This “creative” ladder is also climbed by writers and directors. A writer hawks her scripts around from no-budgets to low-budgets to, hopefully, Hollywood. She may also take contracts as a Re-writer / Reviser, or even Emergency Script Doctor (silly sums, but 24-hr writing). Many writers also want to be directors and so will only make their script available if they can direct it. Most directors get their directing contracts this way. A few, however, such as Angelina Jolie, can get a chance to direct by buying-in as an Exec. Producer (investor).
Spielberg started as a studio employee from college, directing commercials, then TV, then film. Cameron worked his way up to Art Director, Second Unit director, and then Director. Whatever route you take to film directing, however, you need to be very handy with a script, able to manipulate it in your head and be familiar enough with the techie side to make your shot lists.
“Are you sure?”
This route has two approaches: the first is to make a short and then, if you get backing, make it into a feature, and then, if your backing continues, make feature after feature, until, sooner or later, one of your films makes a profit. This is dependent upon serendipity, e.g. a producer likes you from the beginning and backs you throughout, or your marriage to a hedge-fund manager. This was the route that Peter Jackson followed, with the NZ Film Commission’s CEO, Jim Booth, backing him from the beginning, and then Jim Booth setting up his own production company.
The second approach is that of desperation. You have to make your usual six, or seven non-profit-making features before you fall into profit. You do not, however, have that hedge-fund manager, but you do have lots of acquaintances and friends who are similarly desperate for credits and portfolio content. You all, therefore, work together on this basis, put in for film festivals and load onto VOD distribution platforms. You are hoping that if you keep going, sooner or later, investors will find you and you can then make a living out of this insanely challenging approach, which of course is carried out while you are full-time studying, or working.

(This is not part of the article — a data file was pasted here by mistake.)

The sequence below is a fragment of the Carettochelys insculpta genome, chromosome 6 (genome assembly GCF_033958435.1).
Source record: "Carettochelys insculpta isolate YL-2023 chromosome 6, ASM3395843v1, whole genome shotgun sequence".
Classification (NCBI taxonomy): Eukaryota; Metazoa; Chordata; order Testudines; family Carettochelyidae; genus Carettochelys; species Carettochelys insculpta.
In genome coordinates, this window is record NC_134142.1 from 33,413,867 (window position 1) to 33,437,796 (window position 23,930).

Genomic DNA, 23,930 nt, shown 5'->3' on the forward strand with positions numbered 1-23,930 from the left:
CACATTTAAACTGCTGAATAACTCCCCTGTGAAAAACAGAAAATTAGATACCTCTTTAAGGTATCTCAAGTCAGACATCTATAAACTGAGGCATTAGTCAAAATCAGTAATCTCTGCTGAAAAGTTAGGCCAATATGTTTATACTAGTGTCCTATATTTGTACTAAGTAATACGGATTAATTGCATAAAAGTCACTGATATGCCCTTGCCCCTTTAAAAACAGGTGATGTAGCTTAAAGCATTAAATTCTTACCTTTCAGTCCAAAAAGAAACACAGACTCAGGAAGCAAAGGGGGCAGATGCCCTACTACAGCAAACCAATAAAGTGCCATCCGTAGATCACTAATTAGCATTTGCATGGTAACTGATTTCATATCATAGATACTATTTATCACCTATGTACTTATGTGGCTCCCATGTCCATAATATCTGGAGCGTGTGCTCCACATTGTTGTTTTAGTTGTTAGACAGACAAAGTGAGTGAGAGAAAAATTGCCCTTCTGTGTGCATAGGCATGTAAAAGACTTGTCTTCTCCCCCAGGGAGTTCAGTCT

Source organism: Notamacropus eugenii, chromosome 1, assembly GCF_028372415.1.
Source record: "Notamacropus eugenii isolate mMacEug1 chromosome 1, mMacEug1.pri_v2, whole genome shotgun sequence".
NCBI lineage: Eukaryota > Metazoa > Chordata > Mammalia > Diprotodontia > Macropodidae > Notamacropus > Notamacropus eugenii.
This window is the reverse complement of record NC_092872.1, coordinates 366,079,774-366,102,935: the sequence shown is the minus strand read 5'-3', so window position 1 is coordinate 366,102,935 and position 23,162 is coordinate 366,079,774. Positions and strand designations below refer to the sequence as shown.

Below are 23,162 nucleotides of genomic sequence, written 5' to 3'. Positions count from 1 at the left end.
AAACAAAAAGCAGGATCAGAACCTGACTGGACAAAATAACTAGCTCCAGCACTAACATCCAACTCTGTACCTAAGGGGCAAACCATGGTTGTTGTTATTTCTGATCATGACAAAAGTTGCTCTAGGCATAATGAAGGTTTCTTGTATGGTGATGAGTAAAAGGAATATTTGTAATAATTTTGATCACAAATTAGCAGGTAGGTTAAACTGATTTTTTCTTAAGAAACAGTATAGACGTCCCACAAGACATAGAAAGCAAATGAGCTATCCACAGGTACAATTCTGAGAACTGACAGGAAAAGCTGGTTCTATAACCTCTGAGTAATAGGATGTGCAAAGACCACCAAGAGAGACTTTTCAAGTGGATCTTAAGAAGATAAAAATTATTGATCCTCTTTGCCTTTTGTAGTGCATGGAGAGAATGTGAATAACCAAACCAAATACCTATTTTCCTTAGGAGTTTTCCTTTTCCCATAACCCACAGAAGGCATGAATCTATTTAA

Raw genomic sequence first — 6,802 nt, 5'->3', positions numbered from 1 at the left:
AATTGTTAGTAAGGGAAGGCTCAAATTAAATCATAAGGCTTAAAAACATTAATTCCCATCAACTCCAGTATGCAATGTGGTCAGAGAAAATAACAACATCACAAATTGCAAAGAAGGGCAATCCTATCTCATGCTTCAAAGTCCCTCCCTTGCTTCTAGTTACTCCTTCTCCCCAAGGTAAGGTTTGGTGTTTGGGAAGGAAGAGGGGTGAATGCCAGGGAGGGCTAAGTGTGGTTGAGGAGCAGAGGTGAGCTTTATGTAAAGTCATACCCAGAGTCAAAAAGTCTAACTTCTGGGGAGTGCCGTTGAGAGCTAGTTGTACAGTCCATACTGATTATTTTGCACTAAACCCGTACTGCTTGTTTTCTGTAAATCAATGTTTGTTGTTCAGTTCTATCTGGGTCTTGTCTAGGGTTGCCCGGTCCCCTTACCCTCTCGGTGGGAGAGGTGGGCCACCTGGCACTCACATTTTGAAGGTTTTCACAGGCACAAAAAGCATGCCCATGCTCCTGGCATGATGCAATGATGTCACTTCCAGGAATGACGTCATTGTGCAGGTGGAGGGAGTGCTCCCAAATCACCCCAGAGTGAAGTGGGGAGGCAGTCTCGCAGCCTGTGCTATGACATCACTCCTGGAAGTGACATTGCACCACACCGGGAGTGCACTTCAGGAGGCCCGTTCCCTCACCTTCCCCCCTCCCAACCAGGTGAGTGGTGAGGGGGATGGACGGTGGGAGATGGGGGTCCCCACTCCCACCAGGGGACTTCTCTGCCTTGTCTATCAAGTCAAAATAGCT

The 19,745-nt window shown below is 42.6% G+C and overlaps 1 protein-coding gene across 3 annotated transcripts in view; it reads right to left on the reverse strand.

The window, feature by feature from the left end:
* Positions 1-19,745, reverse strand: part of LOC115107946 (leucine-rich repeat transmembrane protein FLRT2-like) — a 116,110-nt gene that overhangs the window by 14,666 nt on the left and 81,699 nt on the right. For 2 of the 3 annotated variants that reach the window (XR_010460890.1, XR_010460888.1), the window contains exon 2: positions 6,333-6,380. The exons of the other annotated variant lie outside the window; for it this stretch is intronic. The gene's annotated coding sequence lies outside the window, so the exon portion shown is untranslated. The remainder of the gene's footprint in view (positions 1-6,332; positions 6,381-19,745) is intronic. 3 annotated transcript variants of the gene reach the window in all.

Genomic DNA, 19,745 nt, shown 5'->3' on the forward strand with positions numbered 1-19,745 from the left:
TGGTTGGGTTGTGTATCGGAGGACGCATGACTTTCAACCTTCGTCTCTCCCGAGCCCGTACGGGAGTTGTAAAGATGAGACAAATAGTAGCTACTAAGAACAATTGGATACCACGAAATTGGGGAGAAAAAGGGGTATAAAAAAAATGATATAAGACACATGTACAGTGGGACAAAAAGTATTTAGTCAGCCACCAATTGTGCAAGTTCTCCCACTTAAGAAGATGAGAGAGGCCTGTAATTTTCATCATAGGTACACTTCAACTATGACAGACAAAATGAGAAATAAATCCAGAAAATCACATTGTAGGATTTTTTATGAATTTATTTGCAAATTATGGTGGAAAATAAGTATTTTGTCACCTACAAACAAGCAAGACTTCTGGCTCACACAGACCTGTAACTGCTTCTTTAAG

“Don’t complain! Many hands make light work.”
Any career-ladder which you choose in this business is subject to flux. Also, you can hop from one ladder to the next. I have only managed to infer these ladders by reading up about what other people do, and then plumping in desperation for the ladder number 4, as I want to make a living as a writer / director and I also want to produce my own films. You will each have your own abilities, levels of tolerance and amounts of drive, so you will each choose your own ladder and speed of ascent. Good luck with your choice, though, dear reader, and be aware that, although this surely must be one of the toughest industries in the world to get into, it is, perhaps, one of the most fun.
Other Stage 32 Posts by Rose Goldthorp:
The Anthology Feature: And Why You Should Get Involved in One
4 Solutions for No Budget Film Problems
Development Hell and How to Avoid It
Rose Goldthorp (www.rosegoldthorp.com) is about to start her final year in
'Communications, with Film & TV' at the University of Auckland, NZ. She is a
company director of her own feature production company (www.darkrose.co.nz).
This forthcoming year (2019), Rose is making her features no. 4 & 5.
Rose is looking for film makers who want to work collaboratively with her, on her
feature project no. 5, "Middle Earth Uncovered" (www.projectmeu.com #projectmeu).
She is inviting film makers to make small bags of scenes, from her screenplay; film
composers to write / record one, or more songs using her lyrics; and other artists to
sell (when she has built her shop) their related trans-media products on her web sites.
Rose describes Project MEU on Vimeo at https://vimeo.com/rosegoldthorp/projectmeu-advert
Rose is a writer / director / PM / editor at the moment, of course, because her early films
are No Budget narrative features. She welcomes any and all approaches from similar mad minds.